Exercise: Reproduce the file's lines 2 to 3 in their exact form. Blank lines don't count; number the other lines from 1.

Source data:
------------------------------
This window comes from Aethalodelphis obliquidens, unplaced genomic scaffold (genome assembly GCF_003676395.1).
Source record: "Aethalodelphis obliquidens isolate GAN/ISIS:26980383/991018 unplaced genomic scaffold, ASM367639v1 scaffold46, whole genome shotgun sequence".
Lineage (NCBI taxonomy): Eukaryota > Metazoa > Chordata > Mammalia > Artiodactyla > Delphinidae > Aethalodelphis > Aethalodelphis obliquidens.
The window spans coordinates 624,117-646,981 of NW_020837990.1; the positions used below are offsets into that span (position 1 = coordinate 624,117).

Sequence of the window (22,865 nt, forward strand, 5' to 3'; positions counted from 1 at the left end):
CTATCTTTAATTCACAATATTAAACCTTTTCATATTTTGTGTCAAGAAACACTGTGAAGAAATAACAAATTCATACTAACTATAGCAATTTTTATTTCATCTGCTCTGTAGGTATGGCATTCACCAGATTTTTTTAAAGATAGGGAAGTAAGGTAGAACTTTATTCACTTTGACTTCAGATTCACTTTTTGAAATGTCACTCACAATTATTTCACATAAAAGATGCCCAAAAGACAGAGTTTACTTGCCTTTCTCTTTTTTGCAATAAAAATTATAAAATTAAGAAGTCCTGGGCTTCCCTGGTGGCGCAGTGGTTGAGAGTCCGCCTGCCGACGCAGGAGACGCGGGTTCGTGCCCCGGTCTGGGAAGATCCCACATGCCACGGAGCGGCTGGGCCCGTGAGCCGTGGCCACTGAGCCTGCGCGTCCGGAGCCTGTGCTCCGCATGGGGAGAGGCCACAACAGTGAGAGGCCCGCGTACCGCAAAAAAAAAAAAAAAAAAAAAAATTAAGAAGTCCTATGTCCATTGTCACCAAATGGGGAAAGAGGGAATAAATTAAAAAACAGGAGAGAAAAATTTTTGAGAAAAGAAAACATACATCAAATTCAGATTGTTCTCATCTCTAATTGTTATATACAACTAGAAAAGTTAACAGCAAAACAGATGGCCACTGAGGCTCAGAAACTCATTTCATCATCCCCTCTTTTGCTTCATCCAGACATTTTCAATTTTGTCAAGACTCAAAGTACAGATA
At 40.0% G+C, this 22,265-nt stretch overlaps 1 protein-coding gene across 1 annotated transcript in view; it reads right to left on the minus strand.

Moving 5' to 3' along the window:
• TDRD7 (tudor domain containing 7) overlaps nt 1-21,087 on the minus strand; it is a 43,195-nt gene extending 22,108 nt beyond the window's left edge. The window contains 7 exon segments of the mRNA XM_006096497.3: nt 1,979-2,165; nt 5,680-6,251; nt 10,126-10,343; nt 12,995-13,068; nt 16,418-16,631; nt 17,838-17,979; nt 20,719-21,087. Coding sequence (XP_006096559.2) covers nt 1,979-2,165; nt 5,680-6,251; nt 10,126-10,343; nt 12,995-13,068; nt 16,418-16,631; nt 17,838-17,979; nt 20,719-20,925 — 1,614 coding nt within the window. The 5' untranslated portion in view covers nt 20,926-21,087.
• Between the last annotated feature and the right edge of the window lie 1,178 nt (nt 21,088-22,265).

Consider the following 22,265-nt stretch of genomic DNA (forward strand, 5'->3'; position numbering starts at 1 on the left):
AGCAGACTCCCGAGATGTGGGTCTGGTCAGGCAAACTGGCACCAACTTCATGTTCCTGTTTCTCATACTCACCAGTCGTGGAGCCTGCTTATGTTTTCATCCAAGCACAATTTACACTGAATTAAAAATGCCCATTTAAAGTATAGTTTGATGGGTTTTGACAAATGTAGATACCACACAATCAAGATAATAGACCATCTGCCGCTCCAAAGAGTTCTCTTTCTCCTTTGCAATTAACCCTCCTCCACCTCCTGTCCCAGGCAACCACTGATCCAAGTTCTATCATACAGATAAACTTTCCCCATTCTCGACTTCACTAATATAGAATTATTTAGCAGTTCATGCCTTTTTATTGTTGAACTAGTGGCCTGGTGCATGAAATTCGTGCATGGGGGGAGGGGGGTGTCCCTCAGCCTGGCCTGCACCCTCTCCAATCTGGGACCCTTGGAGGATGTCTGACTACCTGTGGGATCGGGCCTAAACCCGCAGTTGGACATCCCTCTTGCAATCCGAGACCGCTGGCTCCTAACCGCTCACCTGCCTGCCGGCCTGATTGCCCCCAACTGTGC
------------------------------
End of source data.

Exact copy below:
Source record: "Aethalodelphis obliquidens isolate GAN/ISIS:26980383/991018 unplaced genomic scaffold, ASM367639v1 scaffold46, whole genome shotgun sequence".
Lineage (NCBI taxonomy): Eukaryota > Metazoa > Chordata > Mammalia > Artiodactyla > Delphinidae > Aethalodelphis > Aethalodelphis obliquidens.